Relief for Stranded Mine Workers

Relief for Stranded Mine Workers

The Surda Copper Mine in Musabani in Jharkhand shut down leaving many stranded. First, Hindustan Copper Limited (HCL) stopped operations in early 2000s, then a private company (who took the reins in 2007) citing various reasons pulled out in 2017, and then a fill gap contractor continued till the lease for the mine expired in March 2020, just three days after the lockdown.

“The coming March will be two years since this embargo and in all this time there’s been nothing that HCL have done for us employees,” Lal Mohan Kalindi says. “HCL is a Public Sector company. The government is, in essence, running this. But they say we aren’t HCL workers, we are contracted labour and so in times of strife, they’ve ignored us completely, turned their head to look the other way.”

With work condensed and funds tight, most miners at the Surda mine dipped into their savings, in most cases emptying them to survive. “Assi hazar ke kareeb tha PF mei, ab zero balance ho gaya hai,” Maksud Ali says. Maksud worked as a loco operator for 23 years, and for the first six months of the pandemic worked one day a month (daily salary: Rs. 762). He had to pay the school fees for his two sons else the authorities wouldn’t let the kids sit for the exams. “I don’t want them to stay stuck here forever”.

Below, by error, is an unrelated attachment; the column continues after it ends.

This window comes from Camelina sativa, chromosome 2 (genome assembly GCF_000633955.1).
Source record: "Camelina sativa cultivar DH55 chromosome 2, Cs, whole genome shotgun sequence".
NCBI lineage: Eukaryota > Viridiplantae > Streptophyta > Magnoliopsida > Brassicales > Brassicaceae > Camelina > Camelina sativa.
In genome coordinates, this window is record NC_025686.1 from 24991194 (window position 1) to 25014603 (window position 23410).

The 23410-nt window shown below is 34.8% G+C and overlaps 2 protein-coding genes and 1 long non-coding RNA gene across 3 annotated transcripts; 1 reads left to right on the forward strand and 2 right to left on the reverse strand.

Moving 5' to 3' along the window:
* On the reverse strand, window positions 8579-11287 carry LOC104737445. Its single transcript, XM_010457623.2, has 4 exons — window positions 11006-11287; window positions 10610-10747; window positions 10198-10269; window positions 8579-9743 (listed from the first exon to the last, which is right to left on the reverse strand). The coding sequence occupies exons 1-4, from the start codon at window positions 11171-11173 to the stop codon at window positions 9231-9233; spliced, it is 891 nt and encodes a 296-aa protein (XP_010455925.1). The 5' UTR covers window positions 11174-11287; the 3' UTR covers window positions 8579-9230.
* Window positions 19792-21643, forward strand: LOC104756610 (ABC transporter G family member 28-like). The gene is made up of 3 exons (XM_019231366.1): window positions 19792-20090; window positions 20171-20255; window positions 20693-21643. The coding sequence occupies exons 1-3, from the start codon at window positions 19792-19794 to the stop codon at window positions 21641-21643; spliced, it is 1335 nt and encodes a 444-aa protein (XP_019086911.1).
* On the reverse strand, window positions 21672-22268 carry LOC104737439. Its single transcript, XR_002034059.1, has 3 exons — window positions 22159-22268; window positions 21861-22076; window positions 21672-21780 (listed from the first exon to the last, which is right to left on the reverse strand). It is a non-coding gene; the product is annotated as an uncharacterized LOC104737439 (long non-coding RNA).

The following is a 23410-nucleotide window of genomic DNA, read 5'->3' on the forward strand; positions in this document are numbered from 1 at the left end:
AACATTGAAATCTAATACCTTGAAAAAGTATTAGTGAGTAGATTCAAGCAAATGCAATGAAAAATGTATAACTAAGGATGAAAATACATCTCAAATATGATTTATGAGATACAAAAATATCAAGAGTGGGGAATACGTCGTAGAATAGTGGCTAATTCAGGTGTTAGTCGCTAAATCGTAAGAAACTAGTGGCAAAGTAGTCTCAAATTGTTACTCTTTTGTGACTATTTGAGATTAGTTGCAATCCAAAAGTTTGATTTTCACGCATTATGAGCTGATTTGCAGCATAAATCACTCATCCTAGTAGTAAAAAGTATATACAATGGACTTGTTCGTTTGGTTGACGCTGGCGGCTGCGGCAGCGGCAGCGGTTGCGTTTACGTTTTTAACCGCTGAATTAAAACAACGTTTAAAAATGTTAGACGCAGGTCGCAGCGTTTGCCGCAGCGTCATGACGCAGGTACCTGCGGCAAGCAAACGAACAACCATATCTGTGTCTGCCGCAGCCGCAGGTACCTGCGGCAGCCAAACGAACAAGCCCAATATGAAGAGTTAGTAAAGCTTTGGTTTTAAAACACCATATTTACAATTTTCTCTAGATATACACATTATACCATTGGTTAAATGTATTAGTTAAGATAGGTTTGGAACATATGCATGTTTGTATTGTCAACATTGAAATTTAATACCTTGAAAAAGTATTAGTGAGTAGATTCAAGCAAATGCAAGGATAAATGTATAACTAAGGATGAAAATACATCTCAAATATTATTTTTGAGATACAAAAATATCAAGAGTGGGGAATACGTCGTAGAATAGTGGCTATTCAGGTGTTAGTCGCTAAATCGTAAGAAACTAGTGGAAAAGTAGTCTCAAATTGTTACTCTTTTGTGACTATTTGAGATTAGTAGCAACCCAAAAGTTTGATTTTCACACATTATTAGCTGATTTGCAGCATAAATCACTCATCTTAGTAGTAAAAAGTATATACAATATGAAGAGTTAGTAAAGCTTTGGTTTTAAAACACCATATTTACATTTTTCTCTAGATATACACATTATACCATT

“Kya karein, stithi aisi thi,” he says. It was for a rainy day and over the past year it had poured. “Now, at 55, I start again. I’m looking for another job, anything, someone who will employ me and pay me to support my family.”

Relief came via rations. First the government rations doubled in quantity for the period of the pandemic. Then came aid from civil society. Oxfam India’s Mission Sanjeevani helped distribute rations to all workers in the area, providing them with dry ration kit including 25 kgs of rice, soybean, and spices, safety and hygiene kit including sanitary napkins, hand wash, and masks.

Oxfam India provided ration to 1578 families who were mostly contractual and unskilled labourers.

“The average person doesn't think of mazdoors, at most times,” Kalindi says. “But Oxfam India did. And it was really life saving.”

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